Musings on Grief and Comfort

“Words fail me.” This saying has proven true several times in my life, usually when confronted with an extreme emotion—particularly grief.

Grief is Universal

Grief is a primal and universal emotion—it has existed for all of mankind’s history, in every corner of the Earth. Some cultures still invoke grief rituals involving keening or wailing or rending of garments, and sometimes I think these are the truest demonstrations of an emotion that comes from our deepest selves and predates our use of words.

Yet we do use words to express grief. It may seem strange that as a writer I find words oddly fragile in the face of this emotion. We say things like “I’m sorry for your loss” and “My condolences”,  and we mean them with all of our being. They are only a pale reflection of what we want to express, yet we understand them to speak much more than the flimsy words convey, and accept the true depth of feeling behind the words.

Grieving is Specific

While grief itself is universal, the process of grieving is specific to the individual. Some people grieve openly and loudly; some crawl away and sob in the dark. Some throw themselves deeper into living; others withdraw from life. Some need to talk their grief away; others hold it deep inside. Some need the comfort of people around them; others need quiet to find peace. Some recover from grief quickly; others wrestle for many years. There is no one right way to grieve—each person must make the journey through grief in their own way.

Comfort is also found in places unique to the individual. Some find it in the arms of others, while some find it in the solitude of nature. Some find it in the bustle of life, while others find it in the stillness of home. Some find it in religion, others in memories of loved ones, still others in music or art. I know in times of grief I take comfort in a frenzy of organizing and cleaning, a metaphorical attempt to regain a sense of control and make sense of my inner turmoil.

Grief is for the Living

One truism of grief is that funerals are not for the dead—they are for the living. We cannot truly mourn the deceased. After all, we would not mourn their life—since we loved them—yet we also cannot mourn their death, either. Almost everyone, whether you believe in an afterlife or believe there is nothing after death, will agree that the departed person is beyond the reach of pain, suffering, and the other cares of this world. So we gather not to mourn them, but to mourn the light that no longer shines in our life, to seek ways to fill the hole where our loved one used to be. Grief is for the living, and funeral services are where those of us left behind begin to find comfort and healing.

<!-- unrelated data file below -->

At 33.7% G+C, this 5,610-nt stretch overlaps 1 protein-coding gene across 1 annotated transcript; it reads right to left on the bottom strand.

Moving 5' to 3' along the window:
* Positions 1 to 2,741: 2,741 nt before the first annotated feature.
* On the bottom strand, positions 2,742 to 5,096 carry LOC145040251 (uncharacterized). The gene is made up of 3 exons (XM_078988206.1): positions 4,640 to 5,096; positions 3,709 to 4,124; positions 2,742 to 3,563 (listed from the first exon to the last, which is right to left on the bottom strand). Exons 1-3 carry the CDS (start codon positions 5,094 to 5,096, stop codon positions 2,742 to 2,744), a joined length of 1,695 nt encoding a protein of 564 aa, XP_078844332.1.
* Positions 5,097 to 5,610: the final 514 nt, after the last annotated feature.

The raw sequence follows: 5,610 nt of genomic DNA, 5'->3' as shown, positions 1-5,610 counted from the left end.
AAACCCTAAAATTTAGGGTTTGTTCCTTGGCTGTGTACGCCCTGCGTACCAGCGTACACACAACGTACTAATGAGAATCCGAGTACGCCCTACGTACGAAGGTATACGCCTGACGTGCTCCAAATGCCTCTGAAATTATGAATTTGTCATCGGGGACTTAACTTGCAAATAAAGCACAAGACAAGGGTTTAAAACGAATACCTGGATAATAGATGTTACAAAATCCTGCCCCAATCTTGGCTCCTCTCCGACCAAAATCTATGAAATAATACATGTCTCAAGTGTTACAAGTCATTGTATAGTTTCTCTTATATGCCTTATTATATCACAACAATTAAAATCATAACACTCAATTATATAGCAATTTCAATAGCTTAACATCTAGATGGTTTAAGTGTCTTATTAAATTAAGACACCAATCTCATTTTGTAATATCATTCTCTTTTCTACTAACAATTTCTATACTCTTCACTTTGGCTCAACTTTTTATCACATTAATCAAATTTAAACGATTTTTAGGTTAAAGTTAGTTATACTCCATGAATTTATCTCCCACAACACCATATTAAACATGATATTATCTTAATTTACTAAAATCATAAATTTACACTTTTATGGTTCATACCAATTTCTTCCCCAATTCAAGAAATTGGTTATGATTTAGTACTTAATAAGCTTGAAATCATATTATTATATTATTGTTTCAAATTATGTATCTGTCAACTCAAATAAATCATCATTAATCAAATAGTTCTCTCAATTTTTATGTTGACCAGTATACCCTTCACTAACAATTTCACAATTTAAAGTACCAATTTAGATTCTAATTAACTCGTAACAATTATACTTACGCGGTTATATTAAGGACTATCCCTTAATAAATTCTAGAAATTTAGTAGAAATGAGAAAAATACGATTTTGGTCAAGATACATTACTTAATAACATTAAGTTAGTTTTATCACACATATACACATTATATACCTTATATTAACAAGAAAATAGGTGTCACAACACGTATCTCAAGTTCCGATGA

I saw many expressions of both grief and comfort this past week at a relative’s funeral, but there is one that has etched itself indelibly on my soul.

After the funeral service, we adjourned to a rural mountain cemetery, one of those places where the sky meets the earth and heaven seems but a step away from where you stand. We gathered around the grave as generations of mourners had done before us on that peaceful hill. The preacher began to sing. I don’t remember the words, but they are irrelevant, for just as grief is from a time before words, so is comfort.

The preacher’s strong, raspy voice rolled across the cemetery, washing grief away and flinging it defiantly to the sky and the hills. And the mountains caught our grief and echoed comfort back to us, as the ancient earth assured us that the deepest stab of grief is temporary, while the powerful bond of our love is eternal.

A place where grief finds peace




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